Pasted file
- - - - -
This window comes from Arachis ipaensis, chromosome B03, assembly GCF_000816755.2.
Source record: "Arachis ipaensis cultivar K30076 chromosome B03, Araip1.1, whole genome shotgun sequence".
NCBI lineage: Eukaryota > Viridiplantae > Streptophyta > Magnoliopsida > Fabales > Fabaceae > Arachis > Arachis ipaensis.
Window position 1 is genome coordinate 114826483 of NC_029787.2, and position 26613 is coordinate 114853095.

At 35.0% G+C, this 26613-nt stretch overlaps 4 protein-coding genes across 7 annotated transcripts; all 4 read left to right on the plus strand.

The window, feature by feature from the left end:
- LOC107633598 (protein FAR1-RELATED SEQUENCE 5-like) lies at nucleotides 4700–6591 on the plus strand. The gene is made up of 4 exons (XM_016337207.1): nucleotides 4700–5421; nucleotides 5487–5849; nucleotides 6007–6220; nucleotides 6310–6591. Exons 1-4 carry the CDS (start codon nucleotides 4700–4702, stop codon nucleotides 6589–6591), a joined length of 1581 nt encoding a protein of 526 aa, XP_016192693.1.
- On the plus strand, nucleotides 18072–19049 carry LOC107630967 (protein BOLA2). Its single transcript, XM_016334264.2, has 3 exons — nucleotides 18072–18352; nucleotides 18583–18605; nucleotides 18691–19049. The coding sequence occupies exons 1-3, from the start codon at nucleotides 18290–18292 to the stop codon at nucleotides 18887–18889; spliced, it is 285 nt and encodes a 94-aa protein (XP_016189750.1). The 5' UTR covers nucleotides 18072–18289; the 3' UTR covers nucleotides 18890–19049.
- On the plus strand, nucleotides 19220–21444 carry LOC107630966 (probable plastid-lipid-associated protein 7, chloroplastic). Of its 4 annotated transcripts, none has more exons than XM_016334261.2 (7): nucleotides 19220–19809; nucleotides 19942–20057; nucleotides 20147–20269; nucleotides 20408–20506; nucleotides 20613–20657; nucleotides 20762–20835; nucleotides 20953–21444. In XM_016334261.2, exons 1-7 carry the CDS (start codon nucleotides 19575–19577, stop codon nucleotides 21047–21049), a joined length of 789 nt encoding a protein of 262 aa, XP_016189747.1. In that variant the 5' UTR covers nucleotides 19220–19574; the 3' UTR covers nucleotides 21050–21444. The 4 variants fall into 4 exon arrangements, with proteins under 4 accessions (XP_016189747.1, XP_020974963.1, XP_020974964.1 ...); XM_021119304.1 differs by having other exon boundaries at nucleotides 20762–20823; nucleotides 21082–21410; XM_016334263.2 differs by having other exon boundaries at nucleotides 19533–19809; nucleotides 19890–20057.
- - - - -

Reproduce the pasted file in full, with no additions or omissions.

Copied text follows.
This window comes from Arachis ipaensis, chromosome B03, assembly GCF_000816755.2.
Source record: "Arachis ipaensis cultivar K30076 chromosome B03, Araip1.1, whole genome shotgun sequence".
NCBI lineage: Eukaryota > Viridiplantae > Streptophyta > Magnoliopsida > Fabales > Fabaceae > Arachis > Arachis ipaensis.
Window position 1 is genome coordinate 114826483 of NC_029787.2, and position 26613 is coordinate 114853095.

At 35.0% G+C, this 26613-nt stretch overlaps 4 protein-coding genes across 7 annotated transcripts; all 4 read left to right on the plus strand.

The window, feature by feature from the left end:
- LOC107633598 (protein FAR1-RELATED SEQUENCE 5-like) lies at nucleotides 4700–6591 on the plus strand. The gene is made up of 4 exons (XM_016337207.1): nucleotides 4700–5421; nucleotides 5487–5849; nucleotides 6007–6220; nucleotides 6310–6591. Exons 1-4 carry the CDS (start codon nucleotides 4700–4702, stop codon nucleotides 6589–6591), a joined length of 1581 nt encoding a protein of 526 aa, XP_016192693.1.
- On the plus strand, nucleotides 18072–19049 carry LOC107630967 (protein BOLA2). Its single transcript, XM_016334264.2, has 3 exons — nucleotides 18072–18352; nucleotides 18583–18605; nucleotides 18691–19049. The coding sequence occupies exons 1-3, from the start codon at nucleotides 18290–18292 to the stop codon at nucleotides 18887–18889; spliced, it is 285 nt and encodes a 94-aa protein (XP_016189750.1). The 5' UTR covers nucleotides 18072–18289; the 3' UTR covers nucleotides 18890–19049.
- On the plus strand, nucleotides 19220–21444 carry LOC107630966 (probable plastid-lipid-associated protein 7, chloroplastic). Of its 4 annotated transcripts, none has more exons than XM_016334261.2 (7): nucleotides 19220–19809; nucleotides 19942–20057; nucleotides 20147–20269; nucleotides 20408–20506; nucleotides 20613–20657; nucleotides 20762–20835; nucleotides 20953–21444. In XM_016334261.2, exons 1-7 carry the CDS (start codon nucleotides 19575–19577, stop codon nucleotides 21047–21049), a joined length of 789 nt encoding a protein of 262 aa, XP_016189747.1. In that variant the 5' UTR covers nucleotides 19220–19574; the 3' UTR covers nucleotides 21050–21444. The 4 variants fall into 4 exon arrangements, with proteins under 4 accessions (XP_016189747.1, XP_020974963.1, XP_020974964.1 ...); XM_021119304.1 differs by having other exon boundaries at nucleotides 20762–20823; nucleotides 21082–21410; XM_016334263.2 differs by having other exon boundaries at nucleotides 19533–19809; nucleotides 19890–20057.